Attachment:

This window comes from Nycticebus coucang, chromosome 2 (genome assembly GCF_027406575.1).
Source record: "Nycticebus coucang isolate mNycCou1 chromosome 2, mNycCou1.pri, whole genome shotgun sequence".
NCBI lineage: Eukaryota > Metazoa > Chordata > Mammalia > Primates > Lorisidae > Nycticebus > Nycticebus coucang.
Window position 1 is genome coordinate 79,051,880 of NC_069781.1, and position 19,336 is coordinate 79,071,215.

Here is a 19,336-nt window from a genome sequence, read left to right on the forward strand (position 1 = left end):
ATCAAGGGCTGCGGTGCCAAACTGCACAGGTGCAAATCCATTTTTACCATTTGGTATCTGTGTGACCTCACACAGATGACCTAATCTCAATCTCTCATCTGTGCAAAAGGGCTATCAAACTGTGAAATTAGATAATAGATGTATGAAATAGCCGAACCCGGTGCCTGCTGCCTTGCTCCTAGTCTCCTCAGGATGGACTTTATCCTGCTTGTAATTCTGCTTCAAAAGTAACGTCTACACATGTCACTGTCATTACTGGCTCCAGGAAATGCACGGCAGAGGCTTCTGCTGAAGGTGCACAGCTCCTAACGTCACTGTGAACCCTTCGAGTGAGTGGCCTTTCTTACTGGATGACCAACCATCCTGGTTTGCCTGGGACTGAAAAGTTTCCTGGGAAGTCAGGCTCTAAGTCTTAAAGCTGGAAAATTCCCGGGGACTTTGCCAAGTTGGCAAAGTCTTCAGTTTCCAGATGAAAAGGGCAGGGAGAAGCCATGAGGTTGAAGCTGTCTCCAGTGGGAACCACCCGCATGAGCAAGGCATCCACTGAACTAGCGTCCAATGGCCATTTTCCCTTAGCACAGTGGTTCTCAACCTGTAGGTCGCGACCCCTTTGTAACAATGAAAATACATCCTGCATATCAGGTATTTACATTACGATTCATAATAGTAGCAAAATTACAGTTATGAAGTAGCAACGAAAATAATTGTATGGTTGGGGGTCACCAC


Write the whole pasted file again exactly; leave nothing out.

This window comes from Nycticebus coucang, chromosome 2 (genome assembly GCF_027406575.1).
Source record: "Nycticebus coucang isolate mNycCou1 chromosome 2, mNycCou1.pri, whole genome shotgun sequence".
NCBI lineage: Eukaryota > Metazoa > Chordata > Mammalia > Primates > Lorisidae > Nycticebus > Nycticebus coucang.
Window position 1 is genome coordinate 79,051,880 of NC_069781.1, and position 19,336 is coordinate 79,071,215.

Here is a 19,336-nt window from a genome sequence, read left to right on the forward strand (position 1 = left end):
ATCAAGGGCTGCGGTGCCAAACTGCACAGGTGCAAATCCATTTTTACCATTTGGTATCTGTGTGACCTCACACAGATGACCTAATCTCAATCTCTCATCTGTGCAAAAGGGCTATCAAACTGTGAAATTAGATAATAGATGTATGAAATAGCCGAACCCGGTGCCTGCTGCCTTGCTCCTAGTCTCCTCAGGATGGACTTTATCCTGCTTGTAATTCTGCTTCAAAAGTAACGTCTACACATGTCACTGTCATTACTGGCTCCAGGAAATGCACGGCAGAGGCTTCTGCTGAAGGTGCACAGCTCCTAACGTCACTGTGAACCCTTCGAGTGAGTGGCCTTTCTTACTGGATGACCAACCATCCTGGTTTGCCTGGGACTGAAAAGTTTCCTGGGAAGTCAGGCTCTAAGTCTTAAAGCTGGAAAATTCCCGGGGACTTTGCCAAGTTGGCAAAGTCTTCAGTTTCCAGATGAAAAGGGCAGGGAGAAGCCATGAGGTTGAAGCTGTCTCCAGTGGGAACCACCCGCATGAGCAAGGCATCCACTGAACTAGCGTCCAATGGCCATTTTCCCTTAGCACAGTGGTTCTCAACCTGTAGGTCGCGACCCCTTTGTAACAATGAAAATACATCCTGCATATCAGGTATTTACATTACGATTCATAATAGTAGCAAAATTACAGTTATGAAGTAGCAACGAAAATAATTGTATGGTTGGGGGTCACCAC